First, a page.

Hogar Luz De Maria, founded in 2004, houses 62 children ages 0-7 years. Most caretakers are experienced child care workers trained in CPR, First Aid and pedagogy. The staff includes a full-time teacher. The facility, located just blocks from a university and police station, has an open courtyard and playground area. Volunteers visit often to carry out activities with the children. The home is spacious, safe and full of loving infants and toddlers.
Funds are desperately needed to keep these hogars open to ensure consistent and exceptional care. Donate online now or contact us at 781-894-5330 to learn more about how you can help transform lives in Guatemala.
Sponsorship for impoverished families is another way we are making a difference in the lives of disadvantaged children in Guatemala. For more information, please visit our child sponsorship page, or contact us at 781-894-5330.
South Korea's efforts on behalf of orphaned, abandoned and impoverished children are well recognized in the international aid community. Children of unwed mothers and those of mixed race, conceived from relationships with American or British soldiers during the Korean War, were shunned; many were abandoned and ended up in orphanage care. After the war, Holt Children’s Services (HCS) began finding homes for these children.
WHFC established its partnership with HCS in 1979, and we continue to have a wonderful relationship with HCS today.
In 1986, South Korea had 18,700 orphaned and abandoned children; today, estimates place that number around 10,000. Medical care for orphans is among the best in the world, and children’s services are expanding. Despite these successes, many challenges remain. Less than 20 percent of orphaned and abandoned children ever find permanent homes in Korea or overseas.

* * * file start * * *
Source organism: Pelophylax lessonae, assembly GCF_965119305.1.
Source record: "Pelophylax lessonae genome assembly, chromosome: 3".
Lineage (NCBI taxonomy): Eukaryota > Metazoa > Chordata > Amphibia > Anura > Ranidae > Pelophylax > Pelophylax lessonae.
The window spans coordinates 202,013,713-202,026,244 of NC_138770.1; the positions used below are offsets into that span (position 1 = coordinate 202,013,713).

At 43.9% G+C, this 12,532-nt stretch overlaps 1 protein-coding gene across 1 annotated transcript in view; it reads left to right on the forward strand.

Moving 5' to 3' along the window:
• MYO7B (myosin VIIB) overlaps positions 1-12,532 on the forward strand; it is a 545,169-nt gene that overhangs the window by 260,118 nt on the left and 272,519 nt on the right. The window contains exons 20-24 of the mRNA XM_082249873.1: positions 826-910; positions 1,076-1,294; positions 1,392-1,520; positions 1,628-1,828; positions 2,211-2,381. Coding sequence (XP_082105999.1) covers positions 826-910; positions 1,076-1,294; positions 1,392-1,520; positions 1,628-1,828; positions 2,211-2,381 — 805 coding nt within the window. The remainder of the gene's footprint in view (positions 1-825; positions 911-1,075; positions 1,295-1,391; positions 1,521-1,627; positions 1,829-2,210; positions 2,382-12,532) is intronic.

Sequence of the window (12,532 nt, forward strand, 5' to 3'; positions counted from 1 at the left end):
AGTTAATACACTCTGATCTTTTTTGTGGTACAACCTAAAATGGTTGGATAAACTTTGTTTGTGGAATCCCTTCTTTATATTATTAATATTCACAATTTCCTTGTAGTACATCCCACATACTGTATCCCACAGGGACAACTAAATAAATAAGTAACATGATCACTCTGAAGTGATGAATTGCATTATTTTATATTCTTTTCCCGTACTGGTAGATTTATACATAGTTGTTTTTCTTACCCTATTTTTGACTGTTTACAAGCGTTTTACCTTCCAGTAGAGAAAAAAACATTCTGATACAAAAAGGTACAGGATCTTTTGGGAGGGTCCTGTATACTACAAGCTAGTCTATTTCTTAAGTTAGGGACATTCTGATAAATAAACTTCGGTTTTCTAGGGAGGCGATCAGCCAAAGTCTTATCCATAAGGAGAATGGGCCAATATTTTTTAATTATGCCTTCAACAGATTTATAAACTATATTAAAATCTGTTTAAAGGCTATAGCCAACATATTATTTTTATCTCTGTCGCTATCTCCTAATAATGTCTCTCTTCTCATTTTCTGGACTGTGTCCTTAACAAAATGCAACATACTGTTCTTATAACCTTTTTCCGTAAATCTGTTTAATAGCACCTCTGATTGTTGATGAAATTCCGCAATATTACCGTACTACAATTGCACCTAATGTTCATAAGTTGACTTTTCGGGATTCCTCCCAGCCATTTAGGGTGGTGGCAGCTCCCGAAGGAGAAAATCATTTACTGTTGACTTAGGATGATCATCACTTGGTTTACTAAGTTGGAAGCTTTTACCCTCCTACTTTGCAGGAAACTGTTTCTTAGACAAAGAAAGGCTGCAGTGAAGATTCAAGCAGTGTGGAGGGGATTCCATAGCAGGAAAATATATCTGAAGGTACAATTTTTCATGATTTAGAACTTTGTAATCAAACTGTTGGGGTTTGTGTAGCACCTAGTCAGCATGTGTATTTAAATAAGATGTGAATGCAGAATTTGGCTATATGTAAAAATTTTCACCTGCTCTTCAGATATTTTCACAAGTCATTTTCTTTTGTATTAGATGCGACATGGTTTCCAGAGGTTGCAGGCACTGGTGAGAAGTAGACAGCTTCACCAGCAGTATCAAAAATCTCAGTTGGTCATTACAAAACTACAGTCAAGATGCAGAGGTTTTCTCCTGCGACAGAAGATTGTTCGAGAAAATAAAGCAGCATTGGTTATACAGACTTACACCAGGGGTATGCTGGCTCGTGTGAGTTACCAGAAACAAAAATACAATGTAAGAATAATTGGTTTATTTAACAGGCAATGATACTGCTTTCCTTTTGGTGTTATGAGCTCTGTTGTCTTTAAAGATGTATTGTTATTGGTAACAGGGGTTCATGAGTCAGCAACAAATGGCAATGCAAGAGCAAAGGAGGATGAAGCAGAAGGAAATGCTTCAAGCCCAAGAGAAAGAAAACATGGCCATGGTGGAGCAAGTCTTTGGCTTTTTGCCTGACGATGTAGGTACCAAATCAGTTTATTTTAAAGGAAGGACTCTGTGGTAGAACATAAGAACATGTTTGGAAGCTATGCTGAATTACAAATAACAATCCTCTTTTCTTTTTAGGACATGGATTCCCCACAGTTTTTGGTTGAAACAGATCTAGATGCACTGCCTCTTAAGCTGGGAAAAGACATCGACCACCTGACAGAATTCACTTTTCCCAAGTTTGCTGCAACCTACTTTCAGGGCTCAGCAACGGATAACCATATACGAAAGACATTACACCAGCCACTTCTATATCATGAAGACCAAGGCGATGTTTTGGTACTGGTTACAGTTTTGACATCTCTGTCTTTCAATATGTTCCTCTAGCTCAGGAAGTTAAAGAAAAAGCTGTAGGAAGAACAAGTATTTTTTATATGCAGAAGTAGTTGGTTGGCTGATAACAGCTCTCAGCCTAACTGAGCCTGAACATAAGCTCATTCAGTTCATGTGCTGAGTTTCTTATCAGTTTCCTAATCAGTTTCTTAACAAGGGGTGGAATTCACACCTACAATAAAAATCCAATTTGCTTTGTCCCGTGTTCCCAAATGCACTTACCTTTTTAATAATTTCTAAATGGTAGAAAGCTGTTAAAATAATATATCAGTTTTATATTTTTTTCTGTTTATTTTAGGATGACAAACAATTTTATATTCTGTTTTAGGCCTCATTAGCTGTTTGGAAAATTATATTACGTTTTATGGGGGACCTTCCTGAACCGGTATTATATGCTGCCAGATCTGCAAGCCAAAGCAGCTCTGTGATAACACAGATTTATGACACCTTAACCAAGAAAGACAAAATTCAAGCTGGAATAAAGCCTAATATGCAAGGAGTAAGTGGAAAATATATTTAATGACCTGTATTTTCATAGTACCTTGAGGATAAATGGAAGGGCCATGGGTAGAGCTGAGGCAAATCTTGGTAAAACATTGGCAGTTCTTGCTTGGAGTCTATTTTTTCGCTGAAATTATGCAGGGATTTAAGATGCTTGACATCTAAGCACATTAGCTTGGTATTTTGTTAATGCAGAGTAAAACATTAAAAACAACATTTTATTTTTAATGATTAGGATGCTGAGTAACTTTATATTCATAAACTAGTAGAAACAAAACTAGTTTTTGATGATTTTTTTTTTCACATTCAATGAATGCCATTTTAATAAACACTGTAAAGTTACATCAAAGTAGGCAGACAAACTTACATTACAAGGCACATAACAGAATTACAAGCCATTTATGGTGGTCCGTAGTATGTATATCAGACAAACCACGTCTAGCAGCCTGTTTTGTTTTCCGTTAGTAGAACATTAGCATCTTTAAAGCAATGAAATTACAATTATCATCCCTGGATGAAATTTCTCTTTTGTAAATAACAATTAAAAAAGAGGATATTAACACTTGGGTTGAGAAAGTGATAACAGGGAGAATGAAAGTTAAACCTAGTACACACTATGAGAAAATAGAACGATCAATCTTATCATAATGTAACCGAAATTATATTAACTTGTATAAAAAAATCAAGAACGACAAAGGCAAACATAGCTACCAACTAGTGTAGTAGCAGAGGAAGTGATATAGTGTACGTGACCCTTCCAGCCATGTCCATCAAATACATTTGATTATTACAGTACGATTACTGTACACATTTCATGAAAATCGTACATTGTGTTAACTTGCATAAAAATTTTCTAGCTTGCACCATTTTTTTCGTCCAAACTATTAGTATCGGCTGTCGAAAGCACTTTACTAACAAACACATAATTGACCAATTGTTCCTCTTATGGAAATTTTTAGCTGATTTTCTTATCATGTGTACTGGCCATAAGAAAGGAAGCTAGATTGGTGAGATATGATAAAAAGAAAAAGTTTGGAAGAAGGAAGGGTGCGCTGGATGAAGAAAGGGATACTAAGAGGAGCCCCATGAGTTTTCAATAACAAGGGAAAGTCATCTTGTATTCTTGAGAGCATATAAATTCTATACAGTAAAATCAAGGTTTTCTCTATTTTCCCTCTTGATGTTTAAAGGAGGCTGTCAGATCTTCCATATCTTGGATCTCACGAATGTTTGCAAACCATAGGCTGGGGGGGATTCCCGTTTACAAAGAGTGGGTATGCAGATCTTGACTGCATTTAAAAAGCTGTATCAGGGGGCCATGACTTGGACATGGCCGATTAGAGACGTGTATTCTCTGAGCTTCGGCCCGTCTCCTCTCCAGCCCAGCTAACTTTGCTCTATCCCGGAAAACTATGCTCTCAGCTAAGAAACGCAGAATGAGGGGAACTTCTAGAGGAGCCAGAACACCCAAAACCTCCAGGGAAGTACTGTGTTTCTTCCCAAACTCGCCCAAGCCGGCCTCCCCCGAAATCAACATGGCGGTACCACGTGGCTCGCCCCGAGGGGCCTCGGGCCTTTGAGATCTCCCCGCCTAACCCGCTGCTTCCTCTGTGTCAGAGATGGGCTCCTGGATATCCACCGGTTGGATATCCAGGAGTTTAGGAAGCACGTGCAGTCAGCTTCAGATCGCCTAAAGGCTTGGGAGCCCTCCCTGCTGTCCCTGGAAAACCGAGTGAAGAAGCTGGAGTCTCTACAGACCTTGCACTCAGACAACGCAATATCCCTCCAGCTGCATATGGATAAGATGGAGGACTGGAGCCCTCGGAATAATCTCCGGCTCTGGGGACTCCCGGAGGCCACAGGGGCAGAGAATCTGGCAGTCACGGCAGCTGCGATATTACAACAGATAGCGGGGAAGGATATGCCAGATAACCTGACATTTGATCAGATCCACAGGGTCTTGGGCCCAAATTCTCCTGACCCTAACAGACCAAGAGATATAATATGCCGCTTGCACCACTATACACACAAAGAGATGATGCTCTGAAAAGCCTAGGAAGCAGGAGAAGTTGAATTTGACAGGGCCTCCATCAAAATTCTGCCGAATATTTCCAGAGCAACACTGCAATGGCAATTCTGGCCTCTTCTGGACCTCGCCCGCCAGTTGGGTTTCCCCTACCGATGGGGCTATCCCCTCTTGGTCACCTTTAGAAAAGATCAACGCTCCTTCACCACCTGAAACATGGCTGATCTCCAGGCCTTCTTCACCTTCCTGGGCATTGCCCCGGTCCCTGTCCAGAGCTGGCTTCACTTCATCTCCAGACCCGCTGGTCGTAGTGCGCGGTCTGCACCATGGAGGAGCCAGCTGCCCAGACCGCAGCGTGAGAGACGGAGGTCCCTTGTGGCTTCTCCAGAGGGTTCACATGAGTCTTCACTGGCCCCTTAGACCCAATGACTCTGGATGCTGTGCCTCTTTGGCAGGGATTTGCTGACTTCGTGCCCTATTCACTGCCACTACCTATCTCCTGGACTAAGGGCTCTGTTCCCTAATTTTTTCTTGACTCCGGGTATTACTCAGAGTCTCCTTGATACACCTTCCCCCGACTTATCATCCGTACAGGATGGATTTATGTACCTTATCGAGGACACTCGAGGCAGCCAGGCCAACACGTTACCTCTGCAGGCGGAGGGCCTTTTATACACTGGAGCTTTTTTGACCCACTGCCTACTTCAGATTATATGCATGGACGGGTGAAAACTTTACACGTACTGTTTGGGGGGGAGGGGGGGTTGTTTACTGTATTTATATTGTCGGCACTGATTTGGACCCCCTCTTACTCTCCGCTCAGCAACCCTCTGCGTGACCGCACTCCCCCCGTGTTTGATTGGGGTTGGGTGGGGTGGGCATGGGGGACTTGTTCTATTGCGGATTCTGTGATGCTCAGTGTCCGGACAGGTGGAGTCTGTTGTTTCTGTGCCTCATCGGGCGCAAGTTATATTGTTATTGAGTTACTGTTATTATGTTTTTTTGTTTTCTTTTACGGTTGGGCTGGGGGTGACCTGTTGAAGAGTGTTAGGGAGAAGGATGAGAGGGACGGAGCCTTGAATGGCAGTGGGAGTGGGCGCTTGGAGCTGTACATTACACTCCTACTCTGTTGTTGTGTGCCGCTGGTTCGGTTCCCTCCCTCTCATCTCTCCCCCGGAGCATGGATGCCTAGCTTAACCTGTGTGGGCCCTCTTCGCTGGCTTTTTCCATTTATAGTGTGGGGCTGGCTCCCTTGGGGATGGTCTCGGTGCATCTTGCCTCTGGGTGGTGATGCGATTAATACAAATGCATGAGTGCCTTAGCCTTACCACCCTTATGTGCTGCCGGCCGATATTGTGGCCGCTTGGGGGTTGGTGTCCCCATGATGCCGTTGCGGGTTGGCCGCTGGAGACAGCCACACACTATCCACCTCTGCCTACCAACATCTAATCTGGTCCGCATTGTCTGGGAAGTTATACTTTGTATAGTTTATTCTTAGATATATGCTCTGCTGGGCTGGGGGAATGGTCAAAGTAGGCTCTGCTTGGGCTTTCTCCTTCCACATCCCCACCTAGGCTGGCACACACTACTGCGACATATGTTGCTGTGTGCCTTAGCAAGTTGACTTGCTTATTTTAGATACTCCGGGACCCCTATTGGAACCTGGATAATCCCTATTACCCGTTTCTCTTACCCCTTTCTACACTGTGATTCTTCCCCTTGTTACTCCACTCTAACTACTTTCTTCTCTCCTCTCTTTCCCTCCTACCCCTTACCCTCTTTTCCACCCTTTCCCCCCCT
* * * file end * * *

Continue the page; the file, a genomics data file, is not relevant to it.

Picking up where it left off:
In fact, although more Korean families are adopting, family lineage and direct blood lines remain deeply held cultural values in Korean society. In addition, unwed mothers continue to face discrimination, and many require counseling and medical services as they make the difficult decision about whether to relinquish their child for adoption. Children with special needs are the least likely to find a family, and orphanages are in desperate need of aid to provide life-long care for these children.
Funding Child and Family Welfare Programs
Holt Ilsan Center
Located in Goyang, Gyeonggi-do Province, Ilsan is a world-renowned residential facility specializing in caring for homeless children and those with special needs. The center currently serves the needs of about 300 residents of all ages, most of whom are disabled. In addition to providing life-long rehabilitation services and medical care, the complex includes apartment-style group homes, therapy services and vocational training. A K-12 school is also open to those living outside the center. Many graduates hold jobs at Ilsan or find employment in nearby factories or on farms. They often marry and have families of their own. Ilsan depends upon our continued financial support to carry out its mission.